click here to download ymtu  full paper
To download 'YMTU
 Bullet Points' click on the link below: (2.3Mb, 35 pages)
click here to download file 'bullet points'
Abstract  Wealth & Income Distributions This paper combines ideas from classical economics and modern finance with the general LotkaVolterra models
of Levy & Solomon to provide straightforward explanations of wealth and income distributions. Using a simple and realistic
economic formulation, the distributions of both wealth and income are fully explained. Both the power tail and the lognormal
like body are fully captured. It is of note that the full distribution, including the power law tail, is created via the use
of absolutely identical agents. It is further demonstrated that a simple scheme of compulsory saving could eliminate poverty
at little cost to the taxpayer.
To download 'Wealth & Income Distributions', please click the link below: (2.5Mb, 45 pages of text,
36 figures.)
click here to download wealth & income distributions
Abstract  Companies,
Commodities and Macroeconomics This paper combines ideas from classical
economics and modern finance with LotkaVolterra models, and also the general LotkaVolterra models of Levy & Solomon
to provide straightforward explanations of a number of economic phenomena. Using a simple and realistic economic formulation, a
model of corporate earnings is constructed that produces a power law distribution of company size by capitalisation. A second
model is produced to model the prices of commodities such as copper. Including a delay to capital installation; normal for
capital intensive industries, produces the typical cycle of shortterm spikes and collapses seen in commodity prices.
The third model combines previous
ideas to produce a simple LotkaVolterra macroeconomic model. This basic model generates endogenous boom and bust business
cycles of the sort described by Minsky and Austrian economists. From this model an exact formula for the Bowley ratio; the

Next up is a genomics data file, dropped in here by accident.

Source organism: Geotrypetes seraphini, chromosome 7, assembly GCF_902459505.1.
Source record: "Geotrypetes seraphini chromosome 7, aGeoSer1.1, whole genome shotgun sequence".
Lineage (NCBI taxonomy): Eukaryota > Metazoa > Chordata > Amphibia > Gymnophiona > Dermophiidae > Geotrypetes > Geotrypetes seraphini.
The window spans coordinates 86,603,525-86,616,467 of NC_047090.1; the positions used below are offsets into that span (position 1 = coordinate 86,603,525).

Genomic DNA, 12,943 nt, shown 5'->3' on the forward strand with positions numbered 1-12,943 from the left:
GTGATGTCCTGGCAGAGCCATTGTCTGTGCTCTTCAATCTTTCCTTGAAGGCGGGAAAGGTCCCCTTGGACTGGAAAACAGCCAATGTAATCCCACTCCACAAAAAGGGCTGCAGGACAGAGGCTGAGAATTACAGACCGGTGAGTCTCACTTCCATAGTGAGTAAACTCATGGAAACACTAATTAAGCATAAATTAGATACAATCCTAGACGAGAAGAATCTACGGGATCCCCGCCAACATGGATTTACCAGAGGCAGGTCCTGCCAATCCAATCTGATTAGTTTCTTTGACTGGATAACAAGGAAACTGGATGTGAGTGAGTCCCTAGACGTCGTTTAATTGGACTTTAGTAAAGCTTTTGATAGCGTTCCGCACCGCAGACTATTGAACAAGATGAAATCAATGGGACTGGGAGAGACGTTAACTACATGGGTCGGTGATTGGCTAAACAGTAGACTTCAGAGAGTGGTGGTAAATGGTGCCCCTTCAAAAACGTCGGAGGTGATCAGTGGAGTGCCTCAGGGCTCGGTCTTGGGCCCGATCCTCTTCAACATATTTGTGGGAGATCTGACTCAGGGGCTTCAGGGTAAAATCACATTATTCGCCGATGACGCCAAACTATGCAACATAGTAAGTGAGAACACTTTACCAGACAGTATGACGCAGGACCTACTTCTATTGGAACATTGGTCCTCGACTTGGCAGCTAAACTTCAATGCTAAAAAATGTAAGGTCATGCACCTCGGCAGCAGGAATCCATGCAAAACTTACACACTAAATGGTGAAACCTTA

ratio of returns to labour to total returns, is derived. This formula is also derived trivially algebraically. This derivation
is extended to a model including debt, and it suggests that excessive debt can be economically dangerous and also directly
increases income inequality.
To download 'Companies,
Commodities & Macroeconomics', please click the link below: (1.6Mb, 37 pages of text, 20 figures.)
click here to download companies, commodities, macroeconomics
Abstract  The Bowley Ratio The paper gives a simple algebraic description, and background justification, for the Bowley
Ratio, the relative returns to labour and capital, in a simple economy.
To download 'The Bowley Ratio', please click the link below: (6 pages of text, no figures.)
click here to download the bowley ratio
Abstract  Pricing, liquidity and
the control of dynamic systems in finance and economics The paper discusses
various practical consequences of treating economics and finance as an inherently dynamic and chaotic system. On the theoretical
side this looks at the general applicability of the marketmaking pricing approach to economics in general. The paper also
discuses the consequences of the endogenous creation of liquidity and the role of liquidity as a state variable. On the practical
side, proposals are made for reducing chaotic behaviour in both housing markets and stock markets. To download
'Dynamic Systems', please click the link below (0.5Mb, 29 pages text, 8 figures.):
click here to download dynamic systems
Abstract  Wealth, Income, Earnings
and the Statistical Mechanics of Flow Systems This paper looks at empirical
data from economics regarding wealth, earnings and income, alongside a flow model for an economy based on the general LotkaVolterra
models of Levy & Solomon. The data and modelling suggest that a simple economic system might provide a tractable model
for giving an exact statistical mechanical solution for an 'out of equilibrium' flow model. This might also include
an exact mathematical definition of a 'dissipative structure' derived from maximum entropy considerations. This paper
is primarily a qualitative discussion of how such a mathematical proof might be achieved. To download 'Statistical
Mechanics' please click the link below (0.75Mb, 25 pages of text, 14 figures):
click here to download statmech